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In a continuing labor dispute, on July 23 the City of Evanston filed a charge against the Evanston Firefighters Local 742 (the “Union”) with the Illinois Labor Relations Board (ILRB), alleging that the Union has been bargaining in bad faith.
The City’s contract with the Union expired in February. In its charge, the City alleges that it began to negotiate for a new contract in December and that it tentatively agreed to numerous proposals made by the Union. The charge alleges, however, that negotiations broke down on March 15, over the Union’s insistence that the new contract contain a provision relating to the “maintenance of service levels.” After an impasse was reached, the Union submitted the matter for arbitration.
Under the Union’s proposal, the City would be required to maintain the “present daily staffing levels,” and the City could change the staffing levels only through negotiation with the Union; the negotiations would be based on a “desire” to maintain a staffing level sufficient to provide a 3.5 minute response time to emergency calls. If no agreement was reached between the City and the Union, the issue would be subject to arbitration.
The City alleges that it has an inherent managerial right to set service and staffing levels. While stating that it was willing to discuss temporary limitations on its right to set service and staffing levels, it says it has consistently rejected any attempts by the Union to impose a permanent limitation on that right in the new agreement. The City alleges that it is against the Union’s self-interest to reduce staffing levels, and that “the Union is literally seeking to take over control of the department and have a veto over what level of services to provide to the community.”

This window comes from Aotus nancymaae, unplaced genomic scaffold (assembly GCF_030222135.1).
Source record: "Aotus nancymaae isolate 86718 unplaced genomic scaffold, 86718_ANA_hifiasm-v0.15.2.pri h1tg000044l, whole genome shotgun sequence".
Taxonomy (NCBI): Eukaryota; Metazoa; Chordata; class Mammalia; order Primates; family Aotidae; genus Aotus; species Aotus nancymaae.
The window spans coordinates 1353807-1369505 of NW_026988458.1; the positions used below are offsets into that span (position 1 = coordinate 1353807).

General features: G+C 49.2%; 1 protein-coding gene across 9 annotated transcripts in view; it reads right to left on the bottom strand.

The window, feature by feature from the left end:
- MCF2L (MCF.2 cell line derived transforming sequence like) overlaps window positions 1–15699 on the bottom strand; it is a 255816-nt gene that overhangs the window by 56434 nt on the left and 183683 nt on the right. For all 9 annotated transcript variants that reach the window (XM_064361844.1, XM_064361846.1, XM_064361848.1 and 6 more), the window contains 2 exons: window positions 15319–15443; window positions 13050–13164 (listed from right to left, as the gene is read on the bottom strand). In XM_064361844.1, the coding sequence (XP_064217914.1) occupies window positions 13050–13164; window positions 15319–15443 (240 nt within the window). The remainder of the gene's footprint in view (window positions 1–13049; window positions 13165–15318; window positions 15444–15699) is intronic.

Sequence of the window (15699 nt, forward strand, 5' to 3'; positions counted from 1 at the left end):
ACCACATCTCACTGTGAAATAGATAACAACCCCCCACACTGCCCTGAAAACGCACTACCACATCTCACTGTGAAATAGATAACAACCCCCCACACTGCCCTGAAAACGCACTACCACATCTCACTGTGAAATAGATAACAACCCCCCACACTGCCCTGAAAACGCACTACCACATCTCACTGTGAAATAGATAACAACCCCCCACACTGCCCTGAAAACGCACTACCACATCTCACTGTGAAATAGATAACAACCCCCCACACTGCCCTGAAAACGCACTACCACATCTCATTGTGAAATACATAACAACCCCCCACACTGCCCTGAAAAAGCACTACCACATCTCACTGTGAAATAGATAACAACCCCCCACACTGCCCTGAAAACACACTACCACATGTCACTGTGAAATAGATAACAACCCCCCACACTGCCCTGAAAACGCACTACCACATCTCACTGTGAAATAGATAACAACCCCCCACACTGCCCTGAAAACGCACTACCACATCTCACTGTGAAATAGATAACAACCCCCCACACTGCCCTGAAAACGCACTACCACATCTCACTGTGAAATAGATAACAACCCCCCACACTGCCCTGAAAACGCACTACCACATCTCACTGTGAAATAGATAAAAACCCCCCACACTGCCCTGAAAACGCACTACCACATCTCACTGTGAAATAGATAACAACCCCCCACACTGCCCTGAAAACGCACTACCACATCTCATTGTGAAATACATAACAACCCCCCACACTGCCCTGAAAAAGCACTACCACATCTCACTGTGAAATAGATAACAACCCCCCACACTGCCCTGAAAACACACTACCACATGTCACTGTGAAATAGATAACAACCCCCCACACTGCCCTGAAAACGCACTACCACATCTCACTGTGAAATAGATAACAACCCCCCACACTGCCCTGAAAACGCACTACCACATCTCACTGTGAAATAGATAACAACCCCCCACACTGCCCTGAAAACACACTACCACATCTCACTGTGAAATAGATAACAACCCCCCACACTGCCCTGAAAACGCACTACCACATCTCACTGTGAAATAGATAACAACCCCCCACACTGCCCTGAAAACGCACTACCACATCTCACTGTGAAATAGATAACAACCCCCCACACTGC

The City alleges that the Illinois Public Labor Relations Act recognizes that an employer has no duty to bargain over matters of inherent managerial policy, and that an arbitrator has no authority to rule on a proposal regarding the number of fire personnel employed by the City. The City alleges that the Union’s proposal to maintain service levels is a “permissive” rather than a “mandatory” subject of bargaining, and the Union has engaged in bad faith bargaining by insisting on the proposal.